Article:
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Highlights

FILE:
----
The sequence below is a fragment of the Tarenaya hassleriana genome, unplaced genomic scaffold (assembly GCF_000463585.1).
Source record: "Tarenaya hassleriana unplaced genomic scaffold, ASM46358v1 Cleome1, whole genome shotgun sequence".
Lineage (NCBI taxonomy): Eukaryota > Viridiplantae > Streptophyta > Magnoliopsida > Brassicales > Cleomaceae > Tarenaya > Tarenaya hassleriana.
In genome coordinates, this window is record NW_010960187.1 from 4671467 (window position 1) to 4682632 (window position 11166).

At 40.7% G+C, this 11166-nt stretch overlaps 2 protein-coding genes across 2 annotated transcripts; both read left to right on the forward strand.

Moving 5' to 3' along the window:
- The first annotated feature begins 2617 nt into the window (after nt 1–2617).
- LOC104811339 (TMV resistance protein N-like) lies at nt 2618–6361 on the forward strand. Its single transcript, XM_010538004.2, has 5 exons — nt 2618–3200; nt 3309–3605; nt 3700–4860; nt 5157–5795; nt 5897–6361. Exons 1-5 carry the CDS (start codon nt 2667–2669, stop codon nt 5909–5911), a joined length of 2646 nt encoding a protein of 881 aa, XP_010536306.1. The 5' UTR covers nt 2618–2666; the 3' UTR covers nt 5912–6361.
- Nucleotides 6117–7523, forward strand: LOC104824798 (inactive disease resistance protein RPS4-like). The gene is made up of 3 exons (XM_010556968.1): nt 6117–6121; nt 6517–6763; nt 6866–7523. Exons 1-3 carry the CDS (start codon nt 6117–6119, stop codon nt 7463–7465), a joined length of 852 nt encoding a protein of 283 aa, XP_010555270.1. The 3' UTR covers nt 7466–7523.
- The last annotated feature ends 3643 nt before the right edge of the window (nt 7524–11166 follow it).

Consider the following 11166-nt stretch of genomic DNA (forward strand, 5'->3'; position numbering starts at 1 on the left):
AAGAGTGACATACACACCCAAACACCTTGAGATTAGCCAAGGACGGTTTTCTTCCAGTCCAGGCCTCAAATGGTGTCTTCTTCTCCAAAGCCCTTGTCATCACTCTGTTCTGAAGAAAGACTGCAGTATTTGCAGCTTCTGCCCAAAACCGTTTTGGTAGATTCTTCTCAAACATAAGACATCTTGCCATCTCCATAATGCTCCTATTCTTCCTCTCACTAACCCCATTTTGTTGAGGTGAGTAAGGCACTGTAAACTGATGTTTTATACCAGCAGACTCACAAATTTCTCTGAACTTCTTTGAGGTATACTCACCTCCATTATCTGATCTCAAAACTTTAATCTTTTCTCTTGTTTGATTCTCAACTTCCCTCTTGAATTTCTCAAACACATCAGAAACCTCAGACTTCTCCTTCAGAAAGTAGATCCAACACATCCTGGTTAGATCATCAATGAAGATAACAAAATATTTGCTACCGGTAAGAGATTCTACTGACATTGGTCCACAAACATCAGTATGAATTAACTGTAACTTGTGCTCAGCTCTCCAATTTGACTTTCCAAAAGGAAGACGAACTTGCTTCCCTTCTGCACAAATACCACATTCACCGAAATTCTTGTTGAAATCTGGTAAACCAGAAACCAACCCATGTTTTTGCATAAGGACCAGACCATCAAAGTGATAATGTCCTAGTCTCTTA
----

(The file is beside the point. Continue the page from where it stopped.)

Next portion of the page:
In 2002, when major U.S. airlines posted net operating losses of almost $10 billion, they paid over $7 billion to distribute tickets to consumers. Of these total distribution expenses, airlines paid hundreds of millions of dollars in booking fees to global distribution systems--the companies who package airline flight schedule and fare information so that travel agents can query it to "book" (i.e., reserve and purchase) flights for consumers. Each time a consumer purchases an airline ticket through a travel agent, the global distribution system used by the travel agent charges the airline a set booking fee. Concerns have been raised that the global distribution systems may exercise market power over the airlines because most carriers are still largely dependent on each of the global distribution systems for distributing tickets to different travel agents and consumers and therefore must subscribe and pay fees to each. Market power would allow global distribution systems to charge high, noncompetitive fees to airlines, costs that may be passed on to consumers. GAO was asked to examine changes in the airline ticket distribution industry since the late 1990s and the effects on airlines, the impact of these changes on travel agents and consumers, and what the relationship between global distribution systems' booking fees and related costs suggest about the use of market power.

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